Opening track "Radio Wassoulou" plays with familiar riffs from Malian music, passing the riff around like a joint. In "Soundiata," Stone's banjo ripples with the kind of beautiful ornaments found in West African stringed music, ornaments he no doubt learned while performing and touring with Malian griot and kora player Mansa Sissoko. The melodies on both these tracks are drawn from fieldwork trips to Mali that Stone undertook in 2007. "The Cinnamon Route" reminds me of today's work with banjos in jazz, but most of the material on this album seems more closely tied to classical compositions. The largest part of the album is given over to a four part Concerto for Banjo and Symphony from his longtime friend Andrew Downing.
This is a listener's album, no doubt. The tone and composition here is lush and beautiful and the production work by David Travers-Smith (he also did Ruth Moody's album) really stands out. Slip on this album with a nice glass of wine and plan to expand your brain a bit. That's my recommendation.
Richie Stearns | Rosie Newton. Tractor Beam.
I've been waiting for this one for a little bit now and it doesn't disappoint. Rosie Newtown is a truly monster old-time fiddler, and seems to be at the center of a real scene in Ithaca, New York. I first heard her fiddling as part of the New Young Fogies Appalachian compilation album. Not only is she a marvelously dextrous fiddler, pulling a huge variety of syncopated rhythms out of old-time bowing, but she's also a ferocious fiddler, tearing into a fiddle tune like a lioness tearing into a gazelle. On Tractor Beam, she's playing as a duo with songwriter/clawhammer banjo master Richie Stearns. Stearns is justifiably well known for his work with The Horse Flies, an alternative band with strong folk ties that was huge in the 90s. He's also toured extensively with Natalie MacMaster and Bela Fleck, scored an album for Pete Seeger, and worked with folks as diverse as David Byrne, Tuvan throat singers, and Old Crow Medicine Show.
Tractor Beam is a blend of original and traditional, from a fiddle tune Rosie wrote ("Take It or Leave It") to three new songs from Stearns ("Ribbons & Bows", "I Am With You Always", "Tractor Beam"), even a Townes Van Zandt cover, which Newton sings in her pure ballad style. Her voice is high and soft, and crackles with the fragility of an ice sheet. It's beautiful singing! Stearns brings an element of worldliness to the music on this album, with a voice tinged by long experience, and a kind of weariness to his singing that draws in the listener. The traditional material here is rendered impeccably, from the straight-ahead versions of "Say Darling Say" and "Willow Garden" (oh and listen to their harmonies on those songs.....), to the wonderful Clyde Davenport tune "Lost Goose" and the always classic "Trouble in Mind." Stand-out track "Shirt Tail Boogie" features the lost art of clawhammer fiddling (inspired by the great Fred Cockerham), and it's great to hear Old Crow Medicine Show alum Willie Watson ripping it up on the last two songs, Ruben's Train and Hangman's Reel.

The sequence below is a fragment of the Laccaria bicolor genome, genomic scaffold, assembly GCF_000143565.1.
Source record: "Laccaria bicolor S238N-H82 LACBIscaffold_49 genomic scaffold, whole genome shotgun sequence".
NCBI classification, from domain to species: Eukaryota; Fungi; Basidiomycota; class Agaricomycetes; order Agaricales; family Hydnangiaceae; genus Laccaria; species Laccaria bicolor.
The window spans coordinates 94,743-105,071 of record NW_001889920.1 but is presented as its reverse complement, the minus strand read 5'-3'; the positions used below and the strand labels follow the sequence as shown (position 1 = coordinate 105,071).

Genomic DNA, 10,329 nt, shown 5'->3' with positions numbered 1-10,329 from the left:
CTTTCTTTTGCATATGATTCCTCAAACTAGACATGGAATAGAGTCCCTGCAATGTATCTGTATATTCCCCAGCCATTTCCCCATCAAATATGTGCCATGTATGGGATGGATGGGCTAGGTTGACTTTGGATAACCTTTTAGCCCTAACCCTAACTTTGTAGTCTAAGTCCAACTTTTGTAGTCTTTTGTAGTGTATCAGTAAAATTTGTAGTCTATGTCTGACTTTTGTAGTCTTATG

All told, Tractor Beam brings a lot of lift and life to the old traditions.
Richie Stearns | Rosie Newton: I Am With You Always (Stearns)
The Abramson Singers. Late Riser.
2013. Copperspine Records.
Following up her stunning debut album, Vancouver, BC singer Leah Abramson (aka The Abramson Singers) has crafted another intricate puzzlebox of an album, weaving vocal harmonies into a dense shroud that hangs over each song. There's a larger ensemble sound with the new album, and guest artists include Rayna Gellert, Jesse Zubot, and Samantha Parton of the Be Good Tanyas. Used to be that Vancouver, BC was the lightning rod folk scene of the West Coast, bringing us groups like the Tanyas, Zubot and Dawson, The Paperboys, Outlaw Social (Pharis Romero's old band) and The Gruff. I haven't seen as many groups coming out of Vancouver these days as I used to, but from this album it's clear that there's still a great scene in the city. Look also to the album from Abramson's friend, Jenny Ritter, and you can learn more about Vancouver's roots scene.
On Late Riser, the songs whisper and twirl across a cracked wintery landscape. Vocal harmonies tense and resolve, and it's clear that Abramson loves to play with the timbre of the human voice. She arranges voices to hocket back and forth, and pairs a deeper voice with a high, almost falsetto voice. She's a sound poet first and a songwriting poet second. It's a great combination that lifts this album way above the herd of other singer-songwriters. Standout tracks include "Jack of Diamonds," which updates the old folk song trope of the gambling rounder, "Deja Vu," which is a gorgeous bit of songcraft,and "Liftoff Canon," which best shows off Abramson's vocal arrangements. Leah Abramson is one of the most eclectic and visioned artists in West Coast roots music and a name you should know.
Nell Robinson & Jim Nunally. House & Garden.
2013. Nell Robinson Music.